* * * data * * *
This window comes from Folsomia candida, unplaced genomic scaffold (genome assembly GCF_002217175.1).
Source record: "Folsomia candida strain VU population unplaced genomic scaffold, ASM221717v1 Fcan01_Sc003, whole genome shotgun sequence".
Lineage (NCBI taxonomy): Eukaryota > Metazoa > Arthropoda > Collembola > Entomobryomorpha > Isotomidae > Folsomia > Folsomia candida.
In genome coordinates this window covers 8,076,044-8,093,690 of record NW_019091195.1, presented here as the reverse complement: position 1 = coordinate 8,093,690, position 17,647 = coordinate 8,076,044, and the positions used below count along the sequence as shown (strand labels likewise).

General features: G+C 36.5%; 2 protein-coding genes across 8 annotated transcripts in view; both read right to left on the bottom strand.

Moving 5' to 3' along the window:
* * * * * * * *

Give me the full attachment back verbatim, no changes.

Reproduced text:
This window comes from Folsomia candida, unplaced genomic scaffold (genome assembly GCF_002217175.1).
Source record: "Folsomia candida strain VU population unplaced genomic scaffold, ASM221717v1 Fcan01_Sc003, whole genome shotgun sequence".
Lineage (NCBI taxonomy): Eukaryota > Metazoa > Arthropoda > Collembola > Entomobryomorpha > Isotomidae > Folsomia > Folsomia candida.
In genome coordinates this window covers 8,076,044-8,093,690 of record NW_019091195.1, presented here as the reverse complement: position 1 = coordinate 8,093,690, position 17,647 = coordinate 8,076,044, and the positions used below count along the sequence as shown (strand labels likewise).

General features: G+C 36.5%; 2 protein-coding genes across 8 annotated transcripts in view; both read right to left on the bottom strand.

Moving 5' to 3' along the window: